Signal Centers Helps Visually Impaired


CHATTANOOGA, Tenn. (WDEF) — As we get older most of us give up some of the benefits we had—such as the ability to walk, hear or see well enough to function.

Let’s say you are losing your sight, and don’t know where to turn for help in dealing with that. end up at home where you may not have family or friends to help you do necessary things like shopping or running errands.

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Signal Centers in Chattanooga is a non-profit organization with many of which is providing what’s called Assistive Technology. Larisa DeZayas is a specialist who works with those with low vision or blindness.

“My profession is called orientation and mobility which is often shortened to O and M…so I’m an O and M’er and the walking companion program is just a way of re-packageing O and M so that people who need the service won’t shy away from it,” said Larisa Dezayas, with Signal Centers.

Larisa has more than 20 years experience as an orientation and mobility specialist. Her goal with every patient is to get them back into mainstream life.

“I’ve had people come to me, to their appointments, sitting in a wheel chair…and the firsr thing I’ll ask them is, ‘Why are you sitting in that wheel chair?’…and if the answer is because they can’t see..then I show them how to walk without the wheel get up and walk with either holding on to my elbow…using the sighted guide technique, or we can start talking about how they can use a cane,” said Ms. Dezayas.

Older adults with even mild vision loss…can be overly cautious about losing their balance and being at risk for a fall. Sometimes they stop walking altogether. The staff at the Assistive Technology center can work with people at their homes….like the patients in this video done by the center.

They can get up to 10 free half hour coaching sessions.

“They can call Signal Centers and ask for the cane lady…or the walking companion coach program,” said Ms. Dezayas.

Again, the goal of these highly trained specialists is to get people out of their homes and active again..despite the loss of sight.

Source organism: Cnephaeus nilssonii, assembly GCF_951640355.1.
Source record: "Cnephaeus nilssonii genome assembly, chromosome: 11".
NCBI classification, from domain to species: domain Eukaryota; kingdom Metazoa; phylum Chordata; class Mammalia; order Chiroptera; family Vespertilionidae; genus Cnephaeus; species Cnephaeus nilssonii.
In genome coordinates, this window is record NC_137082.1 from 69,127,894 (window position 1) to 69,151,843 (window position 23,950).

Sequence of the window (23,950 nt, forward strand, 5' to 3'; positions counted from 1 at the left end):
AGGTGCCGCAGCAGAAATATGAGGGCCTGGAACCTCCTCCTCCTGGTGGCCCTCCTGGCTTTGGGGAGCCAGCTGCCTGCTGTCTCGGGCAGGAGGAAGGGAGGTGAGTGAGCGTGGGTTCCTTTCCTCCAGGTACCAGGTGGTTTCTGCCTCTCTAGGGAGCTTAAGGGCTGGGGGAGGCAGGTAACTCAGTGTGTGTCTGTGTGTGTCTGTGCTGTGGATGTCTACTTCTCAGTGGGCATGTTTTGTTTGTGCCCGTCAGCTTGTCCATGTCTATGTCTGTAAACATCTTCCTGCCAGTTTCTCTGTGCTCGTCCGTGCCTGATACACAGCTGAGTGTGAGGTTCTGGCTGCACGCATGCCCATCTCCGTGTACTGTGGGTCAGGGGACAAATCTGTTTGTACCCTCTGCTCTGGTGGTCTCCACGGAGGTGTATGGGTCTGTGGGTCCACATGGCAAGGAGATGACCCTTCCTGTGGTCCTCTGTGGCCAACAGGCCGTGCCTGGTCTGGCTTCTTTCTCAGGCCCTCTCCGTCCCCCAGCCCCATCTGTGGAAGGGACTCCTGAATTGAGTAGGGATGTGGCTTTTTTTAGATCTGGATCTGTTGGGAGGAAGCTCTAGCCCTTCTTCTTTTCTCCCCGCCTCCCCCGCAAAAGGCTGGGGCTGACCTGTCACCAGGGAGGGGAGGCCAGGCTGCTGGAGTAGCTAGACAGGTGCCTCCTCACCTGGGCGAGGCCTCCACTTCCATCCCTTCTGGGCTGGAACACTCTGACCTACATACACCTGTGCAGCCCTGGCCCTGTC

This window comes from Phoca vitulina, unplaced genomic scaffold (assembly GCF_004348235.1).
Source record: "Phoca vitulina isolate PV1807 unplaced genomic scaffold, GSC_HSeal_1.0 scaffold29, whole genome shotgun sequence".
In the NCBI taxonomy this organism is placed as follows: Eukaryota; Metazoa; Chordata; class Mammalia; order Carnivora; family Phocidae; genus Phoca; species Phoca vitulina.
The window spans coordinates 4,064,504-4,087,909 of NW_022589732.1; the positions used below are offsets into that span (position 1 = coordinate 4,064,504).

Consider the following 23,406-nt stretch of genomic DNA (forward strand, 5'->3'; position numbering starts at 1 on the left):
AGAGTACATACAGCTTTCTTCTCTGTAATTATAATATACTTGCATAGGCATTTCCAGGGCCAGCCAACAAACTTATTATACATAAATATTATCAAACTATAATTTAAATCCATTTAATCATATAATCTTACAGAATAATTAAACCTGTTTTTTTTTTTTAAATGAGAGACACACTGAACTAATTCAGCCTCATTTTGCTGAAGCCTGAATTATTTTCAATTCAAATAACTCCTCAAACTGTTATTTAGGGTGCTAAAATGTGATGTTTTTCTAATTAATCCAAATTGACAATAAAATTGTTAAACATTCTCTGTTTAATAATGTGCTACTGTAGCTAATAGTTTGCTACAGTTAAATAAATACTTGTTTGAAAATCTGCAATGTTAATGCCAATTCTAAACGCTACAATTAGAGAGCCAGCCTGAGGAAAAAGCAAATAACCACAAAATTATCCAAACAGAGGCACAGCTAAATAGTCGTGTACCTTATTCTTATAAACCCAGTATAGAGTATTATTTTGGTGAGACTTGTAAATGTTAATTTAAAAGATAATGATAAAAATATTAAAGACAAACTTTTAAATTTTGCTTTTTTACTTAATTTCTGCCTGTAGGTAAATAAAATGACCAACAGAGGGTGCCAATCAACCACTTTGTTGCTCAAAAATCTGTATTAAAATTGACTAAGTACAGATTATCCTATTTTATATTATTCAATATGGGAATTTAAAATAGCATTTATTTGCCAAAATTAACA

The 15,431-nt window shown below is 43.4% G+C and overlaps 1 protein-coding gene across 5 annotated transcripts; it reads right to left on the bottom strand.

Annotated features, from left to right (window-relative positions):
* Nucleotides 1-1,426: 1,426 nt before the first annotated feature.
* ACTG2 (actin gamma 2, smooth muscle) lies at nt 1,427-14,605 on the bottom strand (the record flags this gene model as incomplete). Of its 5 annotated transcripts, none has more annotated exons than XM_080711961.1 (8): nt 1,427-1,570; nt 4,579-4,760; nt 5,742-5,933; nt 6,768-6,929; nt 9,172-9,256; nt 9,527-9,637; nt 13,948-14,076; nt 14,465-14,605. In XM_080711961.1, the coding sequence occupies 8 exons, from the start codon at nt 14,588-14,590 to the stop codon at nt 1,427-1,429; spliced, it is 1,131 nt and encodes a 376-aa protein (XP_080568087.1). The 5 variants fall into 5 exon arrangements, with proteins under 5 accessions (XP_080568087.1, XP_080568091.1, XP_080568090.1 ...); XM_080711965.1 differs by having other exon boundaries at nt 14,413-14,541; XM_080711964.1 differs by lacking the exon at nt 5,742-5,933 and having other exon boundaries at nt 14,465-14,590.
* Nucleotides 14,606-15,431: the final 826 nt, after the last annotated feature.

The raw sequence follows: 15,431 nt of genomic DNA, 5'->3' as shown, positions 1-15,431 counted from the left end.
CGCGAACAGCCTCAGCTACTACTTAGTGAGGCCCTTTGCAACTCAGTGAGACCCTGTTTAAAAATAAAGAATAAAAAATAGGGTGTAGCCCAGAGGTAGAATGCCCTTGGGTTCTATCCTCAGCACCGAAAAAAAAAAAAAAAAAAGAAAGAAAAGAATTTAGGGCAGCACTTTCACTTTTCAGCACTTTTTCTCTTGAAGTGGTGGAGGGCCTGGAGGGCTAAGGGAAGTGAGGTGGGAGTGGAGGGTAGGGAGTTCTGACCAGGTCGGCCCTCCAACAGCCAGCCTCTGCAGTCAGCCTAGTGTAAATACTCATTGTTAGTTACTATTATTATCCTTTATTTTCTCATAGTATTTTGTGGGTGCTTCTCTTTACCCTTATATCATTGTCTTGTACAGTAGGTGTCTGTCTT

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Ashley is a lifetime Chattanooga area resident, and a 1987 graduate from UTC, with a BA in communications. While there, he was commissioned through the ROTC program, served simultaneously in the 1/181st field artillery Tn. Army National Guard, finished Airborne school, was a member of the Scabbard and Blade military honor society and ROTC Rangers, the Lambda Chi Alpha fraternity, played snare drum with the UTC Marching band, and played in a southern rock band called Southern Atmosphere, while working a full time job as a trainer at the Sports Barn. He also won the Southeastern United States teenage bodybuilding competition during this time. Ashley has been with News 12 Now for 21 years. Prior to working here he was a videographer, director, producer and editor at Falcon Cable TV in Dalton, Ga. for 6 years where he produced thousands of commercials and dozens of hour long features. He also worked as a freelancer and employee at another network affiliate in Chattanooga. He has operated a part time video production business from home for 25 years. He says his passion is telling stories that feature people who give of themselves to help others, and stories that inspire people to make positive changes in themselves and their communities. Ashley is ecstatically married to Debbie Henderson, and has two step sons, a daughter in law, a sister, and lots of aunts, uncles, nieces and nephews, and great nieces and nephews. His parents are celebrating their 60th anniversary this year. Ashley and Debbie are active members of Brainerd Baptist Church. His interests include weight training and cycling with his wife, photography, poetry, playing drums, and checking off items from his extensive honey-do list. If you would like to reach Ashley, email him at